This class counts toward:

  • Global Health Certificate
  • Medical Anthropology Minor
  • Diversity Credit
  • students completing this course are eligible for: Global Health Internship in Haiti

Engagement & Social Change: Public Anthropology (ANT 3701)

This course will explore how anthropological knowledge, skills, and methods contribute to the understanding of contemporary human concerns related to health, migration, globalization, human rights, and development. As the most rapidly expanding field in anthropology, applied (or public) anthropological strives to bring public and policy attention to concerns that are often hidden or marginalized. In the words of anthropologist Robert Borofsky, it strives “to move beyond the traditional ‘do no harm’ ethos of funded research to one that strives to do good, to one that focuses on helping others.” To this end, in part, we’ll consider how anthropology can be engaged with the community. The course will also explore the ethics of anthropological endeavors from a historical perspective. Teaching Schedule: Every Other Fall.

This class counts toward:

  • Gordon Rule Requirement (UCF writing requirement)
  • Global Health Certificate
  • Medical Anthropology Minor

Public and Applied Anthropology Seminar (ANG 6701)

This course will explore the utility of anthropological knowledge, skills, theories, and methods in bringing attention to and addressing contemporary human concerns related to health, globalization, migration, human rights, environmental damage, and poverty. Public and applied (or public interest) anthropologists’ engagement with these concerns, working inside and outside of academia, is driven by the commitment to social justice and equity, as well as bringing attention to the experiences of marginalized and invisible communities. In other words, public anthropology addresses public problems, in particular those that can be addressed by improvements in public policies. Thus, we will also examine the ways in which anthropological analyses and their results can be made more accessible and used in informing and re-framing public and policy debates. Finally, we will consider how specific anthropological work can be relevant outside of its own discipline and what it can offer to interdisciplinary scholarship and interventions conducted in public interest. Teaching schedule: every other fall.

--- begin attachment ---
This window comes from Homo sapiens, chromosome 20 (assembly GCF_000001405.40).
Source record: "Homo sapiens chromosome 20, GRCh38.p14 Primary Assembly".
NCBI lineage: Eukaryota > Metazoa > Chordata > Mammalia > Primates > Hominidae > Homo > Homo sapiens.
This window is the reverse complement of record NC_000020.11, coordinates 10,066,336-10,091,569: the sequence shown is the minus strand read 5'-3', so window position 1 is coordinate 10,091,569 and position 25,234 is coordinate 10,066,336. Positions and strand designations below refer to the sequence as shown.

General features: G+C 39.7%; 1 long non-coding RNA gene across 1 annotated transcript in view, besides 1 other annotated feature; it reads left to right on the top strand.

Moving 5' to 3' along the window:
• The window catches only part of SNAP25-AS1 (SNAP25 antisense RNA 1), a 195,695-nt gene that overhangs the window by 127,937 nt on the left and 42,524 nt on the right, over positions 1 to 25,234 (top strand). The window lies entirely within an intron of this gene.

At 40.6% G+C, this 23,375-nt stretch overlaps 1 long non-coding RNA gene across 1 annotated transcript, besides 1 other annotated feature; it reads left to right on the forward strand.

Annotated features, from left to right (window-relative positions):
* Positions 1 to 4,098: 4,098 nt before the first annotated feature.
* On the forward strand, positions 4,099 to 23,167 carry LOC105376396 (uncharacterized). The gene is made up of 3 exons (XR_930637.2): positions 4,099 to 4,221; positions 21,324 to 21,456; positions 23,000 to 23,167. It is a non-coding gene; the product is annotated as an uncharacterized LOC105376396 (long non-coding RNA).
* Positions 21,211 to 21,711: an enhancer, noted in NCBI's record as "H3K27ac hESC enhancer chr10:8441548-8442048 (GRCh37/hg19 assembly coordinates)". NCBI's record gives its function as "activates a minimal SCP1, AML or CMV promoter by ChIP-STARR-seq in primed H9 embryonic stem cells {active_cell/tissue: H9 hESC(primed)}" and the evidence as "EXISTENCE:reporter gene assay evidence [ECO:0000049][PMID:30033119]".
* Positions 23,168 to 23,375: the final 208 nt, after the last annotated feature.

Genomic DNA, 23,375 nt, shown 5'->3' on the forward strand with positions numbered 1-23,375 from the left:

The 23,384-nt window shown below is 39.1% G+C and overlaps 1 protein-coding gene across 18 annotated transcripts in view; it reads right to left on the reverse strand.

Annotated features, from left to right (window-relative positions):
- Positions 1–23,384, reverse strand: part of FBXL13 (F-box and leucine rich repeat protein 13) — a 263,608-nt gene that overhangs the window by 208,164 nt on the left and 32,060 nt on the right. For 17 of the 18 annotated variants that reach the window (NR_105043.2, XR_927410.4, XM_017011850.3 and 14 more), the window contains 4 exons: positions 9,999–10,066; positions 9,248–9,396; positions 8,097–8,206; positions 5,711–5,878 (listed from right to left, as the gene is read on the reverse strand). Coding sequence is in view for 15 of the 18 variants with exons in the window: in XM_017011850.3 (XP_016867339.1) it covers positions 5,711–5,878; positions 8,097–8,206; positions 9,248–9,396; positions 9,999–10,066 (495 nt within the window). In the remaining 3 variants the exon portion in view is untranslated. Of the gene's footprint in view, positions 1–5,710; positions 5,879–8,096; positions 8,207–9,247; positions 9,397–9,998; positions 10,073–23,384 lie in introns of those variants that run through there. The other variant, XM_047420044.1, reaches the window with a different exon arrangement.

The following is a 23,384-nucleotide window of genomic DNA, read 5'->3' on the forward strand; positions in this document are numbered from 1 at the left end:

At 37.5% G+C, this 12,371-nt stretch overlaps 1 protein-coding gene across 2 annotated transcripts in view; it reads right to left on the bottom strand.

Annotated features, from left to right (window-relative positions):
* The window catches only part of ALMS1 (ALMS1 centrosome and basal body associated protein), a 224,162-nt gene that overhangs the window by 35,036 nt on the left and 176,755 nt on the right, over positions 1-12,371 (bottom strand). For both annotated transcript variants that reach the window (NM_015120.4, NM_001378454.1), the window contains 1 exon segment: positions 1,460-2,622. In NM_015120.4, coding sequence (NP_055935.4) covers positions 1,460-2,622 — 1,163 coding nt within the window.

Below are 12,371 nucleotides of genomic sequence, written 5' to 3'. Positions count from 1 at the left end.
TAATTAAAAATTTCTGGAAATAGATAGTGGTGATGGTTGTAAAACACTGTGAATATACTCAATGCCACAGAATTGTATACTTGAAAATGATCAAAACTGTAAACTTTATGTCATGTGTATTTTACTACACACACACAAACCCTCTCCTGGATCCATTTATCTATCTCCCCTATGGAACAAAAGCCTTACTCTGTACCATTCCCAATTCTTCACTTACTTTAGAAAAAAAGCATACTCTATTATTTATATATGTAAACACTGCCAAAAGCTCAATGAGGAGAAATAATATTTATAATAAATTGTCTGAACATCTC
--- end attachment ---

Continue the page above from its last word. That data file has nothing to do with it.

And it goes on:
Writing in Anthropology (ANG 5094)

Anthropology requires a distinctive style of writing in terms of engagement with literature, crafting of arguments, as well as the style of expression, quoting, and reporting results.  This seminar aims to help graduate anthropology students to develop their scholarly writing skills in a structured and supportive atmosphere by utilizing a peer-review system and the assistance of a faculty member in providing feedback and guidance.  The subdisciplines of cultural, biological anthropology, and archaeology each cultivate some distinct characteristics, in particular for presenting results and the degree of engagement with theory.  These characteristics will be highlighted so that students in particular subdisciplines can maximize the usefulness of the workshop for their own benefit. Teaching Schedule: Every Spring.

Other Courses

The following courses involve independent and collaborative work with my graduate MA or PhD students or undergraduate honors students who are doing their own research.

  • Directed Research (ANG 6918)
  • Honors Thesis (ANT 4971H)
  • MA Thesis (ANG 6971) or ANG 7980 Dissertation Research

These are courses I once taught but are now typically covered by other faculty:

  • Ethnographic Research methods (ANG 6801)
  • Sex, Gender and Culture (ANT 3302)
  • Cultural Anthropology: Global Perspectives, Local Contexts (ANT 2410)
  • Multi-Sited Research Methods: Europe (ANG 6908)
  • Language & Culture (ANT 3610)